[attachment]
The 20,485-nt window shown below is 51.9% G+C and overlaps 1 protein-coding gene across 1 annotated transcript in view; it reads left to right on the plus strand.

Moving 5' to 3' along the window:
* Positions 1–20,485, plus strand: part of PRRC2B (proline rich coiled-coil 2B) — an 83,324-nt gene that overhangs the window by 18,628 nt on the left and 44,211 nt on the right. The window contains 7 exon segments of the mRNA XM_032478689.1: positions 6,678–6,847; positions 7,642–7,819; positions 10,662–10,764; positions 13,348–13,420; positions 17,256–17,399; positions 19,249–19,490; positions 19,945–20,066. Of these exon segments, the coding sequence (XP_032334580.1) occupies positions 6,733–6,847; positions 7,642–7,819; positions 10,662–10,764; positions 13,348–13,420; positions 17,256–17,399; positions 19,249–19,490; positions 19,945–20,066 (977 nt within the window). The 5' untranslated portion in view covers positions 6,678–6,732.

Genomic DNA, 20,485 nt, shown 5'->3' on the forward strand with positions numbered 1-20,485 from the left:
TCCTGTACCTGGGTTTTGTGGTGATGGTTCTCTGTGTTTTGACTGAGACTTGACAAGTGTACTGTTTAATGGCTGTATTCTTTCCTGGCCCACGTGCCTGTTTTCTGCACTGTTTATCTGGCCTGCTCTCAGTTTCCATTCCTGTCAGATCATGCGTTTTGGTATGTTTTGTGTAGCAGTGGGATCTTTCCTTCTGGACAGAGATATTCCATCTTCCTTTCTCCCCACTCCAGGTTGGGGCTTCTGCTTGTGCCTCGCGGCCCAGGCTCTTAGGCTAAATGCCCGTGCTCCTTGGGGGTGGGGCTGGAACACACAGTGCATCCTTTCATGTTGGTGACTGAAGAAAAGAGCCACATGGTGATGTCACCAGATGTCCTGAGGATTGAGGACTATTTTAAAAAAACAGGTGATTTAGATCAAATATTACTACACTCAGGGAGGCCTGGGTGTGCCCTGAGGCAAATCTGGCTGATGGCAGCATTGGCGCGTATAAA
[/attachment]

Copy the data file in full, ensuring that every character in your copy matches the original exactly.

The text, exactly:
The 20,485-nt window shown below is 51.9% G+C and overlaps 1 protein-coding gene across 1 annotated transcript in view; it reads left to right on the plus strand.

Moving 5' to 3' along the window:
* Positions 1–20,485, plus strand: part of PRRC2B (proline rich coiled-coil 2B) — an 83,324-nt gene that overhangs the window by 18,628 nt on the left and 44,211 nt on the right. The window contains 7 exon segments of the mRNA XM_032478689.1: positions 6,678–6,847; positions 7,642–7,819; positions 10,662–10,764; positions 13,348–13,420; positions 17,256–17,399; positions 19,249–19,490; positions 19,945–20,066. Of these exon segments, the coding sequence (XP_032334580.1) occupies positions 6,733–6,847; positions 7,642–7,819; positions 10,662–10,764; positions 13,348–13,420; positions 17,256–17,399; positions 19,249–19,490; positions 19,945–20,066 (977 nt within the window). The 5' untranslated portion in view covers positions 6,678–6,732.

Genomic DNA, 20,485 nt, shown 5'->3' on the forward strand with positions numbered 1-20,485 from the left:
TCCTGTACCTGGGTTTTGTGGTGATGGTTCTCTGTGTTTTGACTGAGACTTGACAAGTGTACTGTTTAATGGCTGTATTCTTTCCTGGCCCACGTGCCTGTTTTCTGCACTGTTTATCTGGCCTGCTCTCAGTTTCCATTCCTGTCAGATCATGCGTTTTGGTATGTTTTGTGTAGCAGTGGGATCTTTCCTTCTGGACAGAGATATTCCATCTTCCTTTCTCCCCACTCCAGGTTGGGGCTTCTGCTTGTGCCTCGCGGCCCAGGCTCTTAGGCTAAATGCCCGTGCTCCTTGGGGGTGGGGCTGGAACACACAGTGCATCCTTTCATGTTGGTGACTGAAGAAAAGAGCCACATGGTGATGTCACCAGATGTCCTGAGGATTGAGGACTATTTTAAAAAAACAGGTGATTTAGATCAAATATTACTACACTCAGGGAGGCCTGGGTGTGCCCTGAGGCAAATCTGGCTGATGGCAGCATTGGCGCGTATAAA